2 minute read
11 Nov 2014
2:49 pm

Shrien Dewani investigating officer testifies

The Hawks officer who led the investigation in honeymooner Anni Dewani's murder in 2010 testified in her husband's trial in the Western Cape High Court on Tuesday.

FILE PICTURE: Vinod Hindocha (L), father of Anni Dewani, is seen arriving at the Western Cape High Court with family members for the murder trial of British businessman Shrien Dewani on Monday, 6 October 2014. Picture: Nardus Engelbrecht/SAPA

Captain Paul Hendrikse was led by prosecutor Adrian Mopp through his involvement of the case from when he first visited the crime scene in Khayelitsha, Cape Town, on November 14, 2010.

The State’s 15th witness said he left the crime scene, introduced himself to Shrien Dewani at the Cape Grace Hotel, and interviewed him informally.

The next morning, Dewani phoned and told him to look between the stitching of their hijacked shuttle taxi to find his wife’s hidden engagement ring.

The ring was recovered.

That Monday, he interviewed Dewani formally because he assumed he had been in shock when he gave his first statement to a warrant officer hours after the hijack.

Dewani was apparently calm and co-operative.

He is on trial for allegedly plotting with shuttle taxi driver Zola Tongo and others to kill Anni while they were on honeymoon in Cape Town in November 2010.

He has pleaded not guilty to charges including kidnapping, murder and defeating the ends of justice.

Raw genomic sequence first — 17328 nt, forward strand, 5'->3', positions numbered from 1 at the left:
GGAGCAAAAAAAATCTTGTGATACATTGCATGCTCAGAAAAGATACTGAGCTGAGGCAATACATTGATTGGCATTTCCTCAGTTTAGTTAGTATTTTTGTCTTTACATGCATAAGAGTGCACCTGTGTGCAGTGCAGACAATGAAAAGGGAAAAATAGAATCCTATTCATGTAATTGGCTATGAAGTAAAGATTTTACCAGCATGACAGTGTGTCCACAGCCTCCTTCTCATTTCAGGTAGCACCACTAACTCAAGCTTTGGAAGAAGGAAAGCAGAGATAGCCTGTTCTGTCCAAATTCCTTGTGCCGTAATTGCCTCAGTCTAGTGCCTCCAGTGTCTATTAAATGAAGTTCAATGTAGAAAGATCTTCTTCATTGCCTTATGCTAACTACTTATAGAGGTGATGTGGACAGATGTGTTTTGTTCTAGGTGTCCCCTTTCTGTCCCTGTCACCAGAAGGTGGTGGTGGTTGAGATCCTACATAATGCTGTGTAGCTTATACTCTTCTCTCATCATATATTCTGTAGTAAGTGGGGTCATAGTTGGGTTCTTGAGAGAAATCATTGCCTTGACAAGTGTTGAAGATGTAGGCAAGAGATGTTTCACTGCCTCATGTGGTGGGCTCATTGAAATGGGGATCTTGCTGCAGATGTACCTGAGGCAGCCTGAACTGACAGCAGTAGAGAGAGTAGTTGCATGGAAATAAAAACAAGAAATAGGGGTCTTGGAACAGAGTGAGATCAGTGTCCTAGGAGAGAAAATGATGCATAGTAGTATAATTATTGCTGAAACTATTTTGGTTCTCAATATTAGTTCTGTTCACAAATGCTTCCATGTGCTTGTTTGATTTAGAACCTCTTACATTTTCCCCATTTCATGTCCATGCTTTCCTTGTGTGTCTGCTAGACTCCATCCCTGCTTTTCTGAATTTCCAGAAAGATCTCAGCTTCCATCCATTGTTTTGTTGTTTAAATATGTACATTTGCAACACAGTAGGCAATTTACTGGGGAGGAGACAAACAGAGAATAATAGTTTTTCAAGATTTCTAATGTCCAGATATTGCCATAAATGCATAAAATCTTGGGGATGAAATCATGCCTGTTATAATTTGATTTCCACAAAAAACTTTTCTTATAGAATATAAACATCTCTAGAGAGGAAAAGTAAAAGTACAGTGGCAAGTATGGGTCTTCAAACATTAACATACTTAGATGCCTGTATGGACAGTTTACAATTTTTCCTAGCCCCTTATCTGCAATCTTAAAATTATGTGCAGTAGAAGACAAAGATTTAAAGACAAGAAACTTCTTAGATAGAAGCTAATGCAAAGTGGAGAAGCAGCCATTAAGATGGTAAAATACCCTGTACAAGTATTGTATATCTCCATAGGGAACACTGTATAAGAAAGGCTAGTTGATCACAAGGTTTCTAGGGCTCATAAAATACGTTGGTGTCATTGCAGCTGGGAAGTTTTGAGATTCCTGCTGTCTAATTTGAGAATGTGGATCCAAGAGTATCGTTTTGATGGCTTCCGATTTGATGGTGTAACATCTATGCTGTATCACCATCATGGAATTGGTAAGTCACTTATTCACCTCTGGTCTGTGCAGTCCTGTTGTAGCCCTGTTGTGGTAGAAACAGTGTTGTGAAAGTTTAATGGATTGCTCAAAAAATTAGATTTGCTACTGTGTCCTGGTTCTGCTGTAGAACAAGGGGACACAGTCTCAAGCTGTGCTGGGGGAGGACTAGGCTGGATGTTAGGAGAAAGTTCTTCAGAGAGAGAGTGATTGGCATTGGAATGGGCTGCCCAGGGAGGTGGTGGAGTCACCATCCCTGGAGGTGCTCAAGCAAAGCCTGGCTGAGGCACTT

He claims the couple were hijacked as Tongo was driving them through Gugulethu in his minibus on Saturday, November 13. He was released unharmed and Anni was driven away. She was found shot dead in the abandoned minibus in Khayelitsha the next morning.

The State alleges he conspired with others to stage the hijacking in return for R15,000.

He maintains that Tongo helped him organise a surprise helicopter trip for Anni for R15,000.

During his formal interview with Hendrikse, a statement was taken down with amendments to his initial statement.

These included that the couple did not drive directly to Somerset West that night but first drove around Cape Town and then looked at Gugulethu.

Hendrikse asked Dewani to clarify what happened with the wedding rings handed over to their attackers because he was confused.

“When I asked him that question he became a bit uneasy with the question and started pacing up and down my office and then gave an explanation,” the policeman said.

The interview lasted an hour.

Mopp read through Dewani’s plea explanation, which included details about the surprise helicopter trip and cash to pay for that.

“The first time I heard that, my lady, was in the plea explanation,” Hendrikse said.

“My lady, had that explanation been given to me right from the start when I interviewed Mr Dewani, Mr Tongo would have automatically become a suspect,” he said.

Hendrikse added that his investigation would have been more focused because Tongo would have known about the money on Dewani and would have had a motive.

“My lady, as far as I can see as the investigation has proceeded, this version of Mr Dewani is merely a fabricated view.”

Deputy Judge President Jeanette Traverso said that was the policeman’s view and he replied that he understood and respected that.